• Britain secured an ‘opt-out’ from the Social Chapter which covered area such as employment rights and health and safety
  • Britain was not committed to monetary union
  • Major was also able to argues that the Maastricht principle of ‘subsidiarity’ meant that more decisions could be devolved to the national level

Heath said that he approved of the Treaty, with or without the Social Chapter. Mrs Thatcher said that it was a ‘treaty to far’ but did not criticise Major in public. Aware of the potential divisions, Major persuaded the Conservative Party to ignore the European issue in the 1992 general election, which gave him a small majority.

Major now had to get the Maastricht Treaty through Parliament in the face of potential Conservative rebellions. Labour supported the Treaty and might help vote it through, but wanted the Social Chapter.

The Danish people rejected the Treaty in a referendum and 91 Conservative MPs signed an Early Day Motion in the Commons, in June 1992, asking Major to now abandon the Treaty.  Major wanted to carry on expecting, correctly, that the Danes would later reverse their decision.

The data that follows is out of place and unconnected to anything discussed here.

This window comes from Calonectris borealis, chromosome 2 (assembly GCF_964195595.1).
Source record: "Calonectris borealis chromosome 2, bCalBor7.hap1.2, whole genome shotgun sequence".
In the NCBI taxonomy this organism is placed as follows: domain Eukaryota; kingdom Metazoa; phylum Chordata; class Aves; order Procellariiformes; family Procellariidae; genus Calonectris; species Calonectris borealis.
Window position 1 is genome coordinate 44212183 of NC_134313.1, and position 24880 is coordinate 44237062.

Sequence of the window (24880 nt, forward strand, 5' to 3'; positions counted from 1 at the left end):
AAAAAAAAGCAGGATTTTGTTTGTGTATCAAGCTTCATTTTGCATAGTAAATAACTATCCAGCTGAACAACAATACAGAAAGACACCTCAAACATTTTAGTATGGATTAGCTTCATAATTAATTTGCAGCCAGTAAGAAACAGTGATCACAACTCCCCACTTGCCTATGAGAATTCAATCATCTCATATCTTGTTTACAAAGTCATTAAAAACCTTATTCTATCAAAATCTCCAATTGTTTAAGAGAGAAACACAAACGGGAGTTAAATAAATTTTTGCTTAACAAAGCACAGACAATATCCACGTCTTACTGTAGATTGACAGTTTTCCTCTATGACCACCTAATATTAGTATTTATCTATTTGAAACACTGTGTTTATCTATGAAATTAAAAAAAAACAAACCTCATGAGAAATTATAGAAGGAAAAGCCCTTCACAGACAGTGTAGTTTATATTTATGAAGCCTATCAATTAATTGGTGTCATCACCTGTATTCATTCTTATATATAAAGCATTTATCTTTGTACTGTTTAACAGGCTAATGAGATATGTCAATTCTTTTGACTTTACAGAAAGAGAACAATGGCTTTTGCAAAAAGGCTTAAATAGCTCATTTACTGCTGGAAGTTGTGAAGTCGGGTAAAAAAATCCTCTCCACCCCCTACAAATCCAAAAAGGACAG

When the French also announced a referendum, currency traders, in anticipation of the ERM collapsing, began to sell currencies, such as the £, trading at the bottom of the ERM band.  

Major and his Chancellor of the Exchequer, Norman Lamont intervened to try to prop up the £ and even raised interest rates to 12% and threatened to go to 15% but even this failed and, for the first time, a Conservative Government was forced to devalue the £ and Britain left the ERM on 16th September 1992 (Black Wednesday). The Conservative Party went down to below 30% in the opinion polls and stayed at about that level until David Cameron took over as leader.

The Conservative Party had now suffered two major traumas related to Europe – the loss of Mrs Thatcher who many saw as their greatest ever leader, and the loss by the party of the lead in economic competence that it had always had over Labour.